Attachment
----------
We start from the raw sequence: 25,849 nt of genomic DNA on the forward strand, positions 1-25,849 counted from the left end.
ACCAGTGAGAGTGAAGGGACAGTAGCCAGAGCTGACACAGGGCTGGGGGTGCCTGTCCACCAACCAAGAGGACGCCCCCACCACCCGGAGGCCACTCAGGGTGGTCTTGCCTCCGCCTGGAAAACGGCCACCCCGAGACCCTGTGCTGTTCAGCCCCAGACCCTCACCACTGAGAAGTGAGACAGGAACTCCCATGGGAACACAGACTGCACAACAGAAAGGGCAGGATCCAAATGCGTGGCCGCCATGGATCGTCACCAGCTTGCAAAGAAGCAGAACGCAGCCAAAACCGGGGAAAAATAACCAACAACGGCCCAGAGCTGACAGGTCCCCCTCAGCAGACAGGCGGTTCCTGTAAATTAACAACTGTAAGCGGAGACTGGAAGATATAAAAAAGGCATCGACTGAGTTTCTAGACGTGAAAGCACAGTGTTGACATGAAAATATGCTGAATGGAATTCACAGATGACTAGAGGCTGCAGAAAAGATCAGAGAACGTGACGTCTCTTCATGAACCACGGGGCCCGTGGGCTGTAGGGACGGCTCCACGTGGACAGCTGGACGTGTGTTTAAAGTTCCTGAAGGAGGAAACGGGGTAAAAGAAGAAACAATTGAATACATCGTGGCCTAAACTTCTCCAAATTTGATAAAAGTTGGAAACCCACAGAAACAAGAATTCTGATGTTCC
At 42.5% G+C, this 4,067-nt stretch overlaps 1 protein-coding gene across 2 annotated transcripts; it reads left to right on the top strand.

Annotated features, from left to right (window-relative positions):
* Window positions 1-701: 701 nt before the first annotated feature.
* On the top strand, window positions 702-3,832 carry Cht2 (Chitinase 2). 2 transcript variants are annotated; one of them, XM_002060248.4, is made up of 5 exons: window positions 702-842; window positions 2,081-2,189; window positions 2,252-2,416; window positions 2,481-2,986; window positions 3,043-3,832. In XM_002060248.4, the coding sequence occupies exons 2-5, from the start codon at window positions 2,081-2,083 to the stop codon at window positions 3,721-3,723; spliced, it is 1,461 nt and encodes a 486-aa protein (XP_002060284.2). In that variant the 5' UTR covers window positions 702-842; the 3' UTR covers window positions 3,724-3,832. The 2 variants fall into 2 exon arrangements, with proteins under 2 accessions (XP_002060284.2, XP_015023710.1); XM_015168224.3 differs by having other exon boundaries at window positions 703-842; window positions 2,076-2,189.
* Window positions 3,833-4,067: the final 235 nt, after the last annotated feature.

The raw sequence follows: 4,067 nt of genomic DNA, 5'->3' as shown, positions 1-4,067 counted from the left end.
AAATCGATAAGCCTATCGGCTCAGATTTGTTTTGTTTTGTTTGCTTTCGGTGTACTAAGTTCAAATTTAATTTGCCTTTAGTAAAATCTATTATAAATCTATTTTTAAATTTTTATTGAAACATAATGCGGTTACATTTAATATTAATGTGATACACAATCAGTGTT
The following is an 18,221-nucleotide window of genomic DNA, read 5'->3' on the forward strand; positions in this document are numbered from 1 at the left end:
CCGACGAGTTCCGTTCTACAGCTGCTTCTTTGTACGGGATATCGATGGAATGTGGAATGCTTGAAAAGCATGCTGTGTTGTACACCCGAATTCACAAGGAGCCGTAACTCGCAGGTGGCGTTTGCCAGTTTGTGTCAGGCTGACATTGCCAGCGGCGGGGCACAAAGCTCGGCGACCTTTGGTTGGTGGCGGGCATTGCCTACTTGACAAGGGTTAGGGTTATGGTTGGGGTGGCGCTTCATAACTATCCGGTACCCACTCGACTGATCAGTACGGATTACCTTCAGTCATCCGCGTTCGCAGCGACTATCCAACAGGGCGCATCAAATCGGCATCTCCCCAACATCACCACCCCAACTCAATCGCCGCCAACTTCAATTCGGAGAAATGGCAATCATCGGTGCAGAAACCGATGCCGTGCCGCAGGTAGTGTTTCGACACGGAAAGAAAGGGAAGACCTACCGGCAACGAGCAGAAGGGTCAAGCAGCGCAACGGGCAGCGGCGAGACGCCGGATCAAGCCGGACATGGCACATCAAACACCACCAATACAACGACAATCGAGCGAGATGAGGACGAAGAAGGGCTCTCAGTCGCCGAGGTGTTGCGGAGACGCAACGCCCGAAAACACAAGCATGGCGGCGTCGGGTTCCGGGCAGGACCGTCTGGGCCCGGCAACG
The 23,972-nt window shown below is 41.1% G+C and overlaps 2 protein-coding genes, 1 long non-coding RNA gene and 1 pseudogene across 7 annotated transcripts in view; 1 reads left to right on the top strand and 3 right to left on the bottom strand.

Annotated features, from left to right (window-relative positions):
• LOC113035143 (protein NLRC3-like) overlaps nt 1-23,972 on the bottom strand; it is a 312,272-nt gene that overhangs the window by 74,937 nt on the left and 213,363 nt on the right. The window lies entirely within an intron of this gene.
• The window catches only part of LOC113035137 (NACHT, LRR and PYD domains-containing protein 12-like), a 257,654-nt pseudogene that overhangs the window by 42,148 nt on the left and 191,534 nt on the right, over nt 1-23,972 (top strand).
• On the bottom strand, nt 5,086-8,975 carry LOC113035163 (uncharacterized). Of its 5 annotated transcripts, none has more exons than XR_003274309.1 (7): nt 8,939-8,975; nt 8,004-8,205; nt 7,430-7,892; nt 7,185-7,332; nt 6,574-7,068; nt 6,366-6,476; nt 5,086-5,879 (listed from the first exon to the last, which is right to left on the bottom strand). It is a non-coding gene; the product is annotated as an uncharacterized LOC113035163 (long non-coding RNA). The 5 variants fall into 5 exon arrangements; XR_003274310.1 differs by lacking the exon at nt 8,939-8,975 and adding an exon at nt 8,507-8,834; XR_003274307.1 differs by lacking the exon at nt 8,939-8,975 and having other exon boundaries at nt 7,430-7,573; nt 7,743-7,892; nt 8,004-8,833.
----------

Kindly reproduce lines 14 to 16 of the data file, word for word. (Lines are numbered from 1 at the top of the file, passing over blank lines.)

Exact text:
• LOC113035143 (protein NLRC3-like) overlaps nt 1-23,972 on the bottom strand; it is a 312,272-nt gene that overhangs the window by 74,937 nt on the left and 213,363 nt on the right. The window lies entirely within an intron of this gene.
• The window catches only part of LOC113035137 (NACHT, LRR and PYD domains-containing protein 12-like), a 257,654-nt pseudogene that overhangs the window by 42,148 nt on the left and 191,534 nt on the right, over nt 1-23,972 (top strand).
• On the bottom strand, nt 5,086-8,975 carry LOC113035163 (uncharacterized). Of its 5 annotated transcripts, none has more exons than XR_003274309.1 (7): nt 8,939-8,975; nt 8,004-8,205; nt 7,430-7,892; nt 7,185-7,332; nt 6,574-7,068; nt 6,366-6,476; nt 5,086-5,879 (listed from the first exon to the last, which is right to left on the bottom strand). It is a non-coding gene; the product is annotated as an uncharacterized LOC113035163 (long non-coding RNA). The 5 variants fall into 5 exon arrangements; XR_003274310.1 differs by lacking the exon at nt 8,939-8,975 and adding an exon at nt 8,507-8,834; XR_003274307.1 differs by lacking the exon at nt 8,939-8,975 and having other exon boundaries at nt 7,430-7,573; nt 7,743-7,892; nt 8,004-8,833.